Up until fairly recently, I really wasn’t much of a running shoes person—not outside the gym at least. Chelsea boots and chunky oxfords have always made me feel more put-together, and the few pairs of fashiony sneakers I do own offer zero in the way of arch support. But a couple weeks ago, after months of too-tight boots and awkwardly fitting Spin-class shoes, my feet were pretty much shot. Google suggested I may have pinched a nerve or two. It was not fun.
Then, serendipitously, I got my hands on a pair of Allbirds, the just-launched sneakers that are the brainchild of Tim Brown, a former professional soccer player who spent his career playing for New Zealand’s national team. They’re made of merino wool (what else, coming from a country with six sheep for every one person?) and feature minimal design elements and no flashy logos.
Like Warby Parker in its early days, the company’s sales strategy is direct-to-consumer and online-only, which Brown and his cofounder, biotech engineer Joey Zwillinger, credit for the shoe’s affordable price point. The runners retail for $95, and come in four colorways—heather gray, bright blue, dark green, and orangey red.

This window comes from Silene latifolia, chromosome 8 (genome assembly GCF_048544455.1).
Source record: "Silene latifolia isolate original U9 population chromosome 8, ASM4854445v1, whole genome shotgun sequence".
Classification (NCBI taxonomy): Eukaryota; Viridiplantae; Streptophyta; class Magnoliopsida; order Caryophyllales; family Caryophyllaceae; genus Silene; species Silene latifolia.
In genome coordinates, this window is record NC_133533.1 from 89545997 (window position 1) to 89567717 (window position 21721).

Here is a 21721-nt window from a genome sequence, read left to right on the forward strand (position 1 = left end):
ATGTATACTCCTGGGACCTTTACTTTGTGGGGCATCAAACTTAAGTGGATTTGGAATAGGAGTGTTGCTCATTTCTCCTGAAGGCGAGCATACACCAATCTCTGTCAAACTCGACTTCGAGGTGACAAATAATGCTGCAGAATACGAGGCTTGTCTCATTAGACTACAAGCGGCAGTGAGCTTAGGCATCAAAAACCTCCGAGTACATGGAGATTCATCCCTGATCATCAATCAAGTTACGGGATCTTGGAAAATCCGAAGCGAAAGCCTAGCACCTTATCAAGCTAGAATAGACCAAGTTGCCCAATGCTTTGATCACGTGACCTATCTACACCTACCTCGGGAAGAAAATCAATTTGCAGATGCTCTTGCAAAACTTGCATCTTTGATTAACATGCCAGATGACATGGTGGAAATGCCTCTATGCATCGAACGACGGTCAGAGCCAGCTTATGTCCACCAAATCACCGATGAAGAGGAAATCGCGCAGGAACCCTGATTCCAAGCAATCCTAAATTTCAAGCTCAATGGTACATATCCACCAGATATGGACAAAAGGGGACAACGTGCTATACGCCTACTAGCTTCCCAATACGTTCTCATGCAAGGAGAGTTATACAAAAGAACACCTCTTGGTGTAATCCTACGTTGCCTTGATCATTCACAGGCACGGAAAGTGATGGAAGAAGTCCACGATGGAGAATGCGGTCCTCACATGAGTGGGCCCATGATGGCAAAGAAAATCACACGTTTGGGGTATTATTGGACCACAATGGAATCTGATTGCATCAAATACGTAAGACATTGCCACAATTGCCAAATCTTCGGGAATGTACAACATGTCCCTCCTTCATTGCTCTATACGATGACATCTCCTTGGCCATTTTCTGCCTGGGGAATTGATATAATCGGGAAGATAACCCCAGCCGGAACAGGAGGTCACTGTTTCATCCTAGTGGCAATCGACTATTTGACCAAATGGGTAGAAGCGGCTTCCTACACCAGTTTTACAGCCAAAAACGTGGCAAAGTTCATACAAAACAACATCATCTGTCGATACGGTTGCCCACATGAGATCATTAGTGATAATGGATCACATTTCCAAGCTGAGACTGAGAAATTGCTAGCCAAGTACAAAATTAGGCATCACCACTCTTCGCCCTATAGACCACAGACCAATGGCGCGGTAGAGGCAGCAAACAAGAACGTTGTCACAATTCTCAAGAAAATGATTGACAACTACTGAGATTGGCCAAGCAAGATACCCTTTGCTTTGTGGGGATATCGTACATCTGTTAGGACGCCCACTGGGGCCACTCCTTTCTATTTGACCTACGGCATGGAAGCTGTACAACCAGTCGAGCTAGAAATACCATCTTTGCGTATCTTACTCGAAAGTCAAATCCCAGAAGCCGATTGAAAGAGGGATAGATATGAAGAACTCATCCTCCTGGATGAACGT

From a sustainability standpoint, the proprietary textile Allbirds uses is made of all-natural materials—and from a wearer’s standpoint, the wool wicks away moisture and helps control temperature. Translation: You can wear them without socks and totally get away with it.
This was the premise of Allbirds’ initial Kickstarter campaign, which raised more than $100,000—nearly four times its goal—in four days.
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